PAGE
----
What Habitat is that?

 

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Our goal for this week is for our students learn the type of habitat and the type of animals that can be found in that habitat. Students will learn the 3 aspects of all habitats that make them suitable for life (food, water, shelter, air, space)

In Math: We did write the number 1 to 30 and we practiced our counting using raisins 🙂

The Penguins ate lunch in the Cafeteria getting ready for Kindergarten!

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We went to visit KTK class!!! and it was Fun! 🙂

 

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Sorting Habitat Animals and land vs water

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Sort animals by habitat. We used pictures of habitats such as ocean, desert,farm, jungle and Arctic. Using plastic zoo animals or pictures of them and have students sort them to their correct home.

Book this week; What’s Under the Ocean

Phonics: X, Y, Z

Song: OCEAN – The kids learn how to spell the word O-C-E-A-N

go ask them sing the ocean song for you! 🙂

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Discover life UNDERWATER!

The FARM Habitat!

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Practice Hand writing

Practice Hand writing

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Visiting the Aquarium is a great way to bring education alive and learn more about marine environments. Our Penguins loved their field trip to The Aquarium this week. They apply their new basic needs knowledge by Drawing and Painting a habitat for both freshwater and saltwater life. and basic needs as they venture through the aquarium to find what food, water, shelter, air, and covering different life needs to survive.

We even practiced our Under the sea Vocabulary words;

Living
Non- living
crab
Sea anemone
Starfish
Coral
Seaweed
Shark

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Phonics for this week: X and Y

Reminders:

Please send in your Library Books next week.

Enjoy the weekend! 🙂

 

Desert and Arctic Habitats

Digging Deeper Into Habitat Study

We knew we wanted to learn more about what animals lived in water and ice habitats, so we started looking for information in different places.

We gathered storybooks and non-fiction books on sharks, penguins, Ocean, Desert, and more. These are what we used to learn more about specific habitats and animals in our science time and gave us great reading material for our reading time.

Books for your reference:

  • What can live in the Ocean?
  • A Desert Habitat
  • Land Habitats

On Wednesday the kids tried Ice painting it was super FUN!

Phonics and Handwriting Practice this week: W and V

and hope you enjoyed our PK4 Assembly on Friday.

Have a wonderful weekend Penguins! 🙂IMG_1539 IMG_1540 FullSizeRender 3 IMG_2728 IMG_2782 FullSizeRender 2 IMG_2725 IMG_1521 IMG_1528 IMG_1509 2

 

Habitat and Hand Writing

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The topic for this week in Penguins class is habitats!

This is always a wonderful learning opportunity for kids – it seems no matter what your age, watching animals is something we all enjoy.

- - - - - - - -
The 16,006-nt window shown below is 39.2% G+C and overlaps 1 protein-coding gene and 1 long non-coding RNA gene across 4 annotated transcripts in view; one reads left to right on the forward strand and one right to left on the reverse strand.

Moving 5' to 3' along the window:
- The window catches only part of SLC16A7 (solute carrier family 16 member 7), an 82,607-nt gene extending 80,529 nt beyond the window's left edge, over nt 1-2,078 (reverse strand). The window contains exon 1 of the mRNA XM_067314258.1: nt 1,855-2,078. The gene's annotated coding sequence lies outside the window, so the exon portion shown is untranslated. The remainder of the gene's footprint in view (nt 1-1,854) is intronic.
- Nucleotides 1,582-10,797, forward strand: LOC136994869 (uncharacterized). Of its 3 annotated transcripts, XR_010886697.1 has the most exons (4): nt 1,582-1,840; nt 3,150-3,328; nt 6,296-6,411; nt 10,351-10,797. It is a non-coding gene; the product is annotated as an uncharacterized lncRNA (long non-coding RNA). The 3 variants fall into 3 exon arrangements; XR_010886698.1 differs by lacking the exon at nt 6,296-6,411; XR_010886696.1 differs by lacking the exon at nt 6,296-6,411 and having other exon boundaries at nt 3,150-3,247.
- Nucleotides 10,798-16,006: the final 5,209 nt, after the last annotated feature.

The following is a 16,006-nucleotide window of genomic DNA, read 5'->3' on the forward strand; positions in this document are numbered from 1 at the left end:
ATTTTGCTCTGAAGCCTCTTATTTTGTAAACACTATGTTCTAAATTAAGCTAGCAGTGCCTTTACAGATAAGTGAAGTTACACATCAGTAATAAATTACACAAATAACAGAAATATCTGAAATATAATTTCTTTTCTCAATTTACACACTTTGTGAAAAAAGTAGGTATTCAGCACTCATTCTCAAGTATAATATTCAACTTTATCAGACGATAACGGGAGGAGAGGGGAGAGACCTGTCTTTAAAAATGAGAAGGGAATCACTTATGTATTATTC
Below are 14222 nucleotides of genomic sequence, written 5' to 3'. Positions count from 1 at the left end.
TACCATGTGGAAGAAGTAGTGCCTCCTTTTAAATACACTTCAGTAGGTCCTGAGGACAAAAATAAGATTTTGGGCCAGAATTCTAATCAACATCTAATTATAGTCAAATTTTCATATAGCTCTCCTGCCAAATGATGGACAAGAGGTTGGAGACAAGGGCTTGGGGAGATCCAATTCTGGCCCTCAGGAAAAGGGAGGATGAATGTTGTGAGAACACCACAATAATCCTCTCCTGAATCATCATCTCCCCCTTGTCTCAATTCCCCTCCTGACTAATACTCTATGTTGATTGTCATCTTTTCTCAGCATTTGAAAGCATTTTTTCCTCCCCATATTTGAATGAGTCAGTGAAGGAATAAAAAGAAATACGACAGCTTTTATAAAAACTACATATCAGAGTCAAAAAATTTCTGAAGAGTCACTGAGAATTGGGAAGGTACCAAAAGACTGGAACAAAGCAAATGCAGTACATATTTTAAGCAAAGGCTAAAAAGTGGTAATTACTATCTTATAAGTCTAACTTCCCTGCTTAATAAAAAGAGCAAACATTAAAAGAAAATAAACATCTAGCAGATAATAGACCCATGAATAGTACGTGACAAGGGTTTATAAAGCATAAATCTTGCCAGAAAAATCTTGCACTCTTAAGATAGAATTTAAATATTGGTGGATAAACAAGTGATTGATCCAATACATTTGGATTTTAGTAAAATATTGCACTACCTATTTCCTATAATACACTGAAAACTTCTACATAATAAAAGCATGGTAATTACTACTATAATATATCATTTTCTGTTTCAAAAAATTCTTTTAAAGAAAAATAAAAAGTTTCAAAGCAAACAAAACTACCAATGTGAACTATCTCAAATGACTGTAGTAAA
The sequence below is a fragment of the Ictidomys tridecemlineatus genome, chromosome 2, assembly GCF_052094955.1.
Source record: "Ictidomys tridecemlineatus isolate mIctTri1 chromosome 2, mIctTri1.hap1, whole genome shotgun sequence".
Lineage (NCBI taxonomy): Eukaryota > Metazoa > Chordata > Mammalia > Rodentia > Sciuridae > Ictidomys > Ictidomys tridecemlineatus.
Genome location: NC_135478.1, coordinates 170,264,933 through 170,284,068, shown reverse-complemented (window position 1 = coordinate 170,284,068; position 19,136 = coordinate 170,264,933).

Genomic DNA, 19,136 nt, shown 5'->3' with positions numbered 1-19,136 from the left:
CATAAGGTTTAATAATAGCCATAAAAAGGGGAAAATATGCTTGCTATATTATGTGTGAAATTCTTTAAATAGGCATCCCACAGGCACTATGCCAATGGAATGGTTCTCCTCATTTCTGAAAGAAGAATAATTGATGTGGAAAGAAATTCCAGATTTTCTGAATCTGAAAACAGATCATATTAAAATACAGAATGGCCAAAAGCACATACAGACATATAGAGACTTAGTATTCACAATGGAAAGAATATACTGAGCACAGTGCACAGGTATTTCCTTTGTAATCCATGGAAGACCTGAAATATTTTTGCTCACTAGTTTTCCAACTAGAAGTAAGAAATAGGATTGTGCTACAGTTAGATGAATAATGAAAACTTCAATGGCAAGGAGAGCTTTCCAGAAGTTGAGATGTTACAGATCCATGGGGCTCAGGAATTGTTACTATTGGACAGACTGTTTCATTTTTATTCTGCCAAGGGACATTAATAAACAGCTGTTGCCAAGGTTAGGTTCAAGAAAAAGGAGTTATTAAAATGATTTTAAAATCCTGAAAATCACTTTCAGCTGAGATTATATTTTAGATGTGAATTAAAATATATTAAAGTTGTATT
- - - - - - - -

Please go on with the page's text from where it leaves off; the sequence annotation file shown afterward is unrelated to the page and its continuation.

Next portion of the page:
While kids love to observe animals and usually don’t give much thought about how and where an animal lives until you begin to discuss the idea of ‘habitats’.

 

Can a camel live in a forest?

Are there sharks in our  pond?

And why is it that polar bears and penguins will never meet since they both live in icy places?

 

So many great questions 🙂

 

The kids made their own “ARCTIC” using fake snow, cotton balls and paint. We read the book “Baby animals in rainforest habitats” and we also reviewed our class agreements and bag of tricks.

 

Before we forget … “Happy Mother’s Day” to our SUPER Mom’s” enjoy your child’s gift to you 🙂

 

 

Fairwell & Project Intro

This week we began a new project based learning experience titled “Living Things: What do they need to be Happy and Healthy to Grow?” Through this initiative children will have the opportunity to observe animals in different habitats and will be encouraged to reflect upon the different environments and how they affect the health and the well-being of the animals

 The Life Science Standards we will be focusing throughout our project include:

– Shows a growing ability to classify living and nonliving things

– Communicates about the characteristics of living things

– Demonstrates understanding that living things grow, change, and reproduce

– Shows awareness of life in different environments or habitats

– Groups or categorizes living things, e.g., appearance, behavior, plant, or animal

– Demonstrates awareness that living things go through a growth cycle

We began our project by looking at photos of a variety of living and non-living things and asking the children how they could tell if something was alive or not. We came up with a list of how to tell if something is alive:

living things grow and change

living things breathe

living things reproduce

living things need food and water to live

living things move 

On Wednesday we took a walking field trip to the Love Pet Shop at the mall. The children were able to observe dogs, cats, hamsters, mice and Chinchillas and for each one we asked ourselves: is it alive?  How do we know? While we explored we also engaged students in conversations about how the animals might be feeling, what they saw to make them think this, and how they might improve the animals well being by adding to their environment.

We look forward to sharing more about our project with you over the next several weeks.

Thank you & see you later! 

Thank you to everyone, so much,  for the cards and gift. It is very much appreciated. It has been an amazing year, watching your children grow and develop so much. I feel privileged  to have been part of their lives for a short time. As I say to the children, its not goodbye but ‘see you later’. I look forward to seeing them thrive in Kindergarten next year.